The Medical Definition of Congestive Heart Failure

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Congestive heart failure (CHF) is when the heart is unable to pump enough blood to meet the body’s needs. This condition typically occurs in people aged 65 and older and is often caused by other heart conditions such as coronary artery disease, untreated high blood pressure, or a heart attack.

Unlike common misperceptions about CHF, it is not a condition in which the heart stops working; rather, the heart becomes unable to pump blood sufficiently to meet the demands of the body.

woman holding heart

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What Is Congestive Heart Failure?

CHF is a condition in which the heart has trouble pumping blood through the body. It may develop over a long period of time.

The course of heart failure depends upon which anatomical part of the heart is affected. This can means:

  • The heart cannot efficiently pump enough blood to be circulated to meet the body’s needs.
  • The heart is unable to efficiently fill with blood.

Some people have both complications.

CHF is a very serious condition that can lead to severe complications or even death; it requires ongoing medical treatment.

Types of CHF include:

Having heart failure on one side of the heart predisposes a person to experience heart failure on the other side. Therefore, often a person ends up being diagnosed with heart failure on both sides of the heart. 

Classes of Congestive Heart Failure

There are several ways that CHF has been classified; health care providers usually identify each stage of heart failure according to the severity of a person’s symptoms. Using this method, the New York chapter of the American Heart Association developed a staging classification to identify the severity of the disease, including class I through IV. The classification system is called the New York Heart Association (NYHA) Functional Classification.

The categories—outlined below—are identified according to how limited a person is in performing physical activities and they include.

Classes of Heart Failure
Class I  No limitation of physical activity. Ordinary physical activity does not cause undue fatigue, palpitation, dyspnea (shortness of breath).
Class II  Slight limitation of physical activity. Comfortable at rest. Ordinary physical activity results in fatigue, palpitation, dyspnea (shortness of breath).
Class III  Marked limitation of physical activity. Comfortable at rest. Less than ordinary activity causes fatigue, palpitation, or dyspnea.
Class IV Unable to carry on any physical activity without discomfort. Symptoms of heart failure at rest. If any physical activity is undertaken, discomfort increases.

As each stage of heart failure progresses to the next stage, symptoms worsen. A person cannot go back to a previous stage once a stage determination/diagnosis is made.

Symptoms of Congestive Heart Failure

The severity and duration of heart failure symptoms depend on several factors, including the type of heart failure and perhaps most importantly, the class of heart failure one is experiencing.

Some of the most common symptoms include:

  • Shortness of breath: This may occur when a person exercises, or when resting or lying down. It occurs from fluid backing up in the lungs, which is referred to as congestion. Shortness of breath may also result from the lack of necessary oxygen-rich blood flow to the body’s cells and tissues.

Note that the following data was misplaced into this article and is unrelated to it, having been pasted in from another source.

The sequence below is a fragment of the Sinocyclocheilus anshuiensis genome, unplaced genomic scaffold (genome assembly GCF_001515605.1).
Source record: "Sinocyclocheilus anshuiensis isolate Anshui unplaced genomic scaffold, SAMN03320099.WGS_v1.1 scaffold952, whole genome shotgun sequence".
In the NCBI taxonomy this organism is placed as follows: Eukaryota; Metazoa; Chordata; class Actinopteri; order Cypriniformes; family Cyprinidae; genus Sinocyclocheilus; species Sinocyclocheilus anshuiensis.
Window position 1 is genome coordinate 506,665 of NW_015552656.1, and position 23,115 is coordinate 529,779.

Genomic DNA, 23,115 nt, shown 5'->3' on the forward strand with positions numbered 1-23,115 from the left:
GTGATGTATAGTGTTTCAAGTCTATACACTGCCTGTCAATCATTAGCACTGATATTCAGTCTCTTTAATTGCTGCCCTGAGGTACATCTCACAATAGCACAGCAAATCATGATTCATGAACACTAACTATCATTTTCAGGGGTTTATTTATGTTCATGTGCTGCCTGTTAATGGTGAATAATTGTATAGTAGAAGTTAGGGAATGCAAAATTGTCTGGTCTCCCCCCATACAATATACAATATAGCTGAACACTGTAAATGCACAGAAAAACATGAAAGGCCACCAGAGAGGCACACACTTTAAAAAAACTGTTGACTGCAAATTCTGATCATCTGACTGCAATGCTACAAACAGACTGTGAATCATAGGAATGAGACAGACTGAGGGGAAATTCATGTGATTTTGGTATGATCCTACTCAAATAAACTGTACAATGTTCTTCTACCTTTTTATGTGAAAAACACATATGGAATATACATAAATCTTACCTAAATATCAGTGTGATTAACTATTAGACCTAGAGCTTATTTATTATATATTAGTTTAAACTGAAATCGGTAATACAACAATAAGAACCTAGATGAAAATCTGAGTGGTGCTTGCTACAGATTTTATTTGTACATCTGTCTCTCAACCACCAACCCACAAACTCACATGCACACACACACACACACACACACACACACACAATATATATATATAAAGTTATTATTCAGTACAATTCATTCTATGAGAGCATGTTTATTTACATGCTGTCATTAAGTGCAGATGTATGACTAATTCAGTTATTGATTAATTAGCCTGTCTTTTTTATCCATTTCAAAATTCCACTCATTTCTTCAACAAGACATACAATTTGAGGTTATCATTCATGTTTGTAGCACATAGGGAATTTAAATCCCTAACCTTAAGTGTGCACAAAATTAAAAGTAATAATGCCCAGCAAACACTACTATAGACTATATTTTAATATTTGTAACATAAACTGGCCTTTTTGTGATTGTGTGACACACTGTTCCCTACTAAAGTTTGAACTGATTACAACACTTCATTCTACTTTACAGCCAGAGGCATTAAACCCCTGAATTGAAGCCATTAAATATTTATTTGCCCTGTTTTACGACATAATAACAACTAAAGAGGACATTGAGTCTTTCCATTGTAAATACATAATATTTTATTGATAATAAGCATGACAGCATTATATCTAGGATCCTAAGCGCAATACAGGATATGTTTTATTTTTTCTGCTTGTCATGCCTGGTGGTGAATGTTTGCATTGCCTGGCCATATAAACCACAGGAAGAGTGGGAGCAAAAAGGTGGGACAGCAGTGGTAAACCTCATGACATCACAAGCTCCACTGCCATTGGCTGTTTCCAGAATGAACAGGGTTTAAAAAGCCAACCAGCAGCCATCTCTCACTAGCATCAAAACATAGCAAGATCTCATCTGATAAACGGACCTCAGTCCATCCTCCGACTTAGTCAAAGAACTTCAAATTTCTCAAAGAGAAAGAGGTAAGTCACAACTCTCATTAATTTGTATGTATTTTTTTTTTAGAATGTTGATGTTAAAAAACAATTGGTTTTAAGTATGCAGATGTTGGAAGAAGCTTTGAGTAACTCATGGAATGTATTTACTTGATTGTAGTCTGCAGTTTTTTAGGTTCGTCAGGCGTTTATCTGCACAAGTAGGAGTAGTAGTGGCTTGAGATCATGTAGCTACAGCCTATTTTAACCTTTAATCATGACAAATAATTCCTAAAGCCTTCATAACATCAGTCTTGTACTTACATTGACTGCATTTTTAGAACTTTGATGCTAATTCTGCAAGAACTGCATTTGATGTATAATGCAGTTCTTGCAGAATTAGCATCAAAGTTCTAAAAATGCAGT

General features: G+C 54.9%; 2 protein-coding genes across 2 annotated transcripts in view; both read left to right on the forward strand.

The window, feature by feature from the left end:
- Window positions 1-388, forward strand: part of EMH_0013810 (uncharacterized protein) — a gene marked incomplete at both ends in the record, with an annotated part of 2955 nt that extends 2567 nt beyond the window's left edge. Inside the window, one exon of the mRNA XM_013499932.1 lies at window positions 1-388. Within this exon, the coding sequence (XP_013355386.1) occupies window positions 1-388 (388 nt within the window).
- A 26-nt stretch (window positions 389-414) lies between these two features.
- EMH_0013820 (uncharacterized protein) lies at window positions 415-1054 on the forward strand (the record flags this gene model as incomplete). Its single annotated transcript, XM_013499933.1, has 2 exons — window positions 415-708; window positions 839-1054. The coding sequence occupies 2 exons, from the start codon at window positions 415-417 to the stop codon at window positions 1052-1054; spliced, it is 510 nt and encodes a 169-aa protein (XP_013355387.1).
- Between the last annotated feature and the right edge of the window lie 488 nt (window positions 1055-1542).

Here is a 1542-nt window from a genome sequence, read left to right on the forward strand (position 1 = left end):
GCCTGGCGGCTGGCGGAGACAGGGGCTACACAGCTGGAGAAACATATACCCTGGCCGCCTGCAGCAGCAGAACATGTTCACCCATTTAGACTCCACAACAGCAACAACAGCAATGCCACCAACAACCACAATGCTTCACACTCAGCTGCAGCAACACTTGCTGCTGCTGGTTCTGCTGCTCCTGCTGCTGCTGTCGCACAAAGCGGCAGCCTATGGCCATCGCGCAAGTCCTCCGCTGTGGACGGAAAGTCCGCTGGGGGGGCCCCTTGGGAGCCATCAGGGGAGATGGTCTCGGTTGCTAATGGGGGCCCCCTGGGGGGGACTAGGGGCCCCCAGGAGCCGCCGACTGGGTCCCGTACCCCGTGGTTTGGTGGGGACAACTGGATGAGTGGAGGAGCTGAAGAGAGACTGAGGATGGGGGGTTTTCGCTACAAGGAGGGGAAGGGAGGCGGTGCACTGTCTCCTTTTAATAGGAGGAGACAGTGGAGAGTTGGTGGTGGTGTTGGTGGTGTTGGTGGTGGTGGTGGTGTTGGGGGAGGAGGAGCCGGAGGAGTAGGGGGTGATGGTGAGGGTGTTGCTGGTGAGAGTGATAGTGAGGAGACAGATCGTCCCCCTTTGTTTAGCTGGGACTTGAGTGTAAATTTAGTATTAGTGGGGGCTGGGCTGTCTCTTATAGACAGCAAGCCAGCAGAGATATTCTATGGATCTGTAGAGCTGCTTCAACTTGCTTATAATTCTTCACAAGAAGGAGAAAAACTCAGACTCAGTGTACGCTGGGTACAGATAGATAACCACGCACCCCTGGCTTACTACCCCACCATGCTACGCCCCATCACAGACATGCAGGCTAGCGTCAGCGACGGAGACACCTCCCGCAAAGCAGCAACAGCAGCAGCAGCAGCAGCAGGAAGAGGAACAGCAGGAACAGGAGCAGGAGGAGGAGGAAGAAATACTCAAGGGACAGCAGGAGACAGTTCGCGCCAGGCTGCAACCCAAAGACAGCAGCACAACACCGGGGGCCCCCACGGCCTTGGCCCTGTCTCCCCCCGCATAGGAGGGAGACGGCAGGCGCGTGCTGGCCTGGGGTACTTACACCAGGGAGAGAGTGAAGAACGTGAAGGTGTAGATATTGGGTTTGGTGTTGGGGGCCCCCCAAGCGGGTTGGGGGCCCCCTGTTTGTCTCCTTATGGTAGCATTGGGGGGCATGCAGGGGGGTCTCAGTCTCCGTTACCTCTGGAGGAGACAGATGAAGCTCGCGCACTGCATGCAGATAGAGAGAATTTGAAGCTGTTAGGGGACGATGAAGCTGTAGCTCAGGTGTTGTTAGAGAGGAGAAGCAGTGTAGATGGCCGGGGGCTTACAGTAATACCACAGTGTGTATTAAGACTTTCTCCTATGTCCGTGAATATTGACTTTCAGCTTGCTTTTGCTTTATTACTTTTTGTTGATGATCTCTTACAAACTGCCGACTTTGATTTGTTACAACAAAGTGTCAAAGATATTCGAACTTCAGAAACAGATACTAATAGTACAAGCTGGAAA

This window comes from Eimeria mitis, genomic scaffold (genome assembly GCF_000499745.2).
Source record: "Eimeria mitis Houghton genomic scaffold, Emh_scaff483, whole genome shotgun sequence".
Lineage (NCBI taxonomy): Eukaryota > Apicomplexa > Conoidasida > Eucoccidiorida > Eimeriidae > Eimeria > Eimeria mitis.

• Dizziness, confusion, trouble concentrating and/or fainting: This is caused by a lack of oxygen-rich blood flow to the brain.
  • Fatigue: This occurs because of a lack of adequate supply of oxygen-rich blood to the major organs and muscles.
  • Diminished ability to exercise: This is due to fatigue and shortness of breath.
  • Nocturia (waking up during the night to urinate): This is caused by an excess of blood flowing through the kidneys when lying down at night; when the kidneys make more urine, it causes an increase in urination.
  • Edema (swelling): This typically occurs in the ankles, feet, lower legs, and abdomen; it is due to the body holding onto excess fluid and water, which results in edema and weight gain
  • Rapid or irregular heartbeats (also called palpitations): This occurs because of the inefficiency of the heart in its pumping action; the heart may lack the proper force to pump effectively, thereby causing the heart to speed up to provide enough oxygen-rich blood output to the body. 
  • A dry, hacking cough: This is caused by excess fluid in the lungs when pulmonary edema (fluid in the lungs) occurs because of blood flow back up.

It is important to note that symptoms of CHF, while they usually worsen over time, may come, and go. If a person with CHF no longer has symptoms, that does not mean they no longer have CHF.

Diagnosis of Congestive Heart Failure

If CHF is suspected, your doctor will make the diagnosis based on a review of your symptoms, a physical examination, blood tests, imaging tests, and other diagnostics designed to measure heart function. The failure will then be classified (see above table) by order of severity to direct the appropriate course of treatment.

A Word From Verywell

Receiving a CHF diagnosis can be overwhelming. Remember: You can live well with CHF for many years. Find support from family and friends who can help you normalize CHF. The more they understand your condition, the better able they can help you achieve your therapy goals. Try asking your doctor for a referral to a support group in your area or connect with others online through the American Heart Association Support Network.

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Article Sources
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